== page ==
tv Politics and Public Policy Today CSPAN November 30, 2015 5:00pm-6:01pm EST
department of justice, which is, of course, violence, be it gun violence or any type of violence, in our cities as it affects our children, not only those who are the actual victims, but children who are exposed to violence, of course, suffer greatly as we know in their later development as well. we feel that the city of chicago is certainly taking a concerted look at this problem. and i'm extremely proud to note that the federal government through the u.s. attorney's office in chicago is working very closely with local law enforcement on this issue, focusing on the issue of not just firearms but also the gang violence in chicago as well. we also have a very strong presence with our federal agencies, fbi as well as atf, who works closely with the chicago police department on the e-trace program that you mentioned. we do find it to be a very useful program. we do find it to be something that arms us with the data to trace the source of weapons into neighborhoods who suffer so grievously from them. and certainly it's an example
that certainly we would hope could be exported to other cities as well as you have noted. and i can tell you that we are committed to continuing to work with the city of chicago and all of our major cities in violence reduction programs. in fact, chicago was represented at the violence reduction summit that i held just last month with the mayor and the police chief, and we had a very robust discussion about the causes of violence, some of the ways in which the department could be helpful in very targeted ways, whether it is increasing our task force presence, whether it is focusing on dangerous fugitives in the area, whether it is focusing on violence prevention efforts as well. so, we remain committed to working not just with chicago but all of our cities who are experiencing these troubling issues. >> so, if you were to suffer something as egregious as a demotion to a member of congress from your high position as attorney general, what do you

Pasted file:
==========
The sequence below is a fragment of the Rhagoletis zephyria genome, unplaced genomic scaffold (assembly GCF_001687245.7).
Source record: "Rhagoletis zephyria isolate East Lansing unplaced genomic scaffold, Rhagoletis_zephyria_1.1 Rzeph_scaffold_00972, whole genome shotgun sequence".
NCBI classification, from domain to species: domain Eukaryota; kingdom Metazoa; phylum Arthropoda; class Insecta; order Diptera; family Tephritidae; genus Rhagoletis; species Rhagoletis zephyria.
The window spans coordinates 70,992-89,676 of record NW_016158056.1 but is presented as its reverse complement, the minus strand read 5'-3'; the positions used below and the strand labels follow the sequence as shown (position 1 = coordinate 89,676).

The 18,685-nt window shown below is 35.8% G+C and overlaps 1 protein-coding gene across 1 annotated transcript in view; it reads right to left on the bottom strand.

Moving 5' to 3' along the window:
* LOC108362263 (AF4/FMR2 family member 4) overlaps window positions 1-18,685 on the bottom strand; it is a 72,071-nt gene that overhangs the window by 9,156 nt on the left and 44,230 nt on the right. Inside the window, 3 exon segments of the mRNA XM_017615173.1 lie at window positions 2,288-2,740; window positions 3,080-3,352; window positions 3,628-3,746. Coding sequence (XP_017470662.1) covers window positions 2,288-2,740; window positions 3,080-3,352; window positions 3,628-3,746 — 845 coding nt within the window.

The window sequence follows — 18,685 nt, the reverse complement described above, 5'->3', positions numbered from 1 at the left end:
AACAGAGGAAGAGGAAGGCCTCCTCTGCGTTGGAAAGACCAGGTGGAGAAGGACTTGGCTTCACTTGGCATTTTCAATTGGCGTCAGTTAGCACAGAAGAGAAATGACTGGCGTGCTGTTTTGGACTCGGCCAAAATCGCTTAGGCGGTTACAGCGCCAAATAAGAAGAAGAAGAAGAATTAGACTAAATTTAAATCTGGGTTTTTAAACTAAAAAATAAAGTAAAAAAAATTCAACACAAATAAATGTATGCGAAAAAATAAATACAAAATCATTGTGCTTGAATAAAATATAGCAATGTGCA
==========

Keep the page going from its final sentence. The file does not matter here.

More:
think? what would you do? you're back in chicago. you got demoted. you're not the attorney general. you're just one of us -- >> well, i certainly would not call that a demotion. i think all of us in public service have a great opportunity -- >> i guess you get my point. to serve people. >> what would you do? >> -- to serve our people. and certainly i think within this body there's a lot of significant discussion going on. obviously the resources to fund the programs that we have on the ground are essential in funding the department's budget that focuses on the smart on crime initiative, which does focus on violence reduction as well as re-entry and recidivism. because, of course, a grave concern is, as people return home to their communities, that they not return to violence as well. so, certainly the resources that would be useful for the department's overall budget, and particularly when it comes to firearms, the resources for atf to continue its vigorous enforcement of the firearms laws
and the e-trace program would be very beneficial. >> lastly, i'm going to -- so, there's a letter from my colleagues, congressmen reuben gallegos and robin kelly from chicago, and they've asked to meet with you, with a group of members of the congressional hispanic caucus and black caucus. and i want to put it in some context for all the members why we would invite you to meet particularly with that group. because african-americans are 13% of the population. but they constitute over half of all the homicides, over half. so, 13%, 55%, all that's given firearms. and interesting, latinos are relatively less likely to own a firearm than the general population.